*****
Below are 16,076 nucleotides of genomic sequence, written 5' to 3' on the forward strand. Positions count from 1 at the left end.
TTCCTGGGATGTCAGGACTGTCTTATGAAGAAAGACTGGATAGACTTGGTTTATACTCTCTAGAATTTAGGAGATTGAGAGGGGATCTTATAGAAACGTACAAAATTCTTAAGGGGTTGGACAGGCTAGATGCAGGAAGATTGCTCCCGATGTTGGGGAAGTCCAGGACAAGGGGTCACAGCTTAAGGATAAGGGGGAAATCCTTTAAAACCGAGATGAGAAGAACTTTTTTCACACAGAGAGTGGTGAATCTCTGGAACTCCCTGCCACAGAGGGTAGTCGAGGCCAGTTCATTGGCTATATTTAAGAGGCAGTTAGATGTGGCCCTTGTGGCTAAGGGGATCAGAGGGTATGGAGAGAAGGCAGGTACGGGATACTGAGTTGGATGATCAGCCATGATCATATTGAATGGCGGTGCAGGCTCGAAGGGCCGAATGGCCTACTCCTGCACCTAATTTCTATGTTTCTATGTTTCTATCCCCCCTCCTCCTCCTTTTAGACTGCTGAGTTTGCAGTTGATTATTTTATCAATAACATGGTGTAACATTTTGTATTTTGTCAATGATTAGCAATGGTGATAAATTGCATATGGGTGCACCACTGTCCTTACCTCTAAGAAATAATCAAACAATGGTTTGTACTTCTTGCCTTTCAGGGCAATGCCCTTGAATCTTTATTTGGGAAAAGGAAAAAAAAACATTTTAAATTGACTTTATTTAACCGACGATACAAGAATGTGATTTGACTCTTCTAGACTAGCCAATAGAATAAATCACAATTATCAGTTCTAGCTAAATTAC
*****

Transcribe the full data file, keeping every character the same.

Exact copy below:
Below are 16,076 nucleotides of genomic sequence, written 5' to 3' on the forward strand. Positions count from 1 at the left end.
TTCCTGGGATGTCAGGACTGTCTTATGAAGAAAGACTGGATAGACTTGGTTTATACTCTCTAGAATTTAGGAGATTGAGAGGGGATCTTATAGAAACGTACAAAATTCTTAAGGGGTTGGACAGGCTAGATGCAGGAAGATTGCTCCCGATGTTGGGGAAGTCCAGGACAAGGGGTCACAGCTTAAGGATAAGGGGGAAATCCTTTAAAACCGAGATGAGAAGAACTTTTTTCACACAGAGAGTGGTGAATCTCTGGAACTCCCTGCCACAGAGGGTAGTCGAGGCCAGTTCATTGGCTATATTTAAGAGGCAGTTAGATGTGGCCCTTGTGGCTAAGGGGATCAGAGGGTATGGAGAGAAGGCAGGTACGGGATACTGAGTTGGATGATCAGCCATGATCATATTGAATGGCGGTGCAGGCTCGAAGGGCCGAATGGCCTACTCCTGCACCTAATTTCTATGTTTCTATGTTTCTATCCCCCCTCCTCCTCCTTTTAGACTGCTGAGTTTGCAGTTGATTATTTTATCAATAACATGGTGTAACATTTTGTATTTTGTCAATGATTAGCAATGGTGATAAATTGCATATGGGTGCACCACTGTCCTTACCTCTAAGAAATAATCAAACAATGGTTTGTACTTCTTGCCTTTCAGGGCAATGCCCTTGAATCTTTATTTGGGAAAAGGAAAAAAAAACATTTTAAATTGACTTTATTTAACCGACGATACAAGAATGTGATTTGACTCTTCTAGACTAGCCAATAGAATAAATCACAATTATCAGTTCTAGCTAAATTAC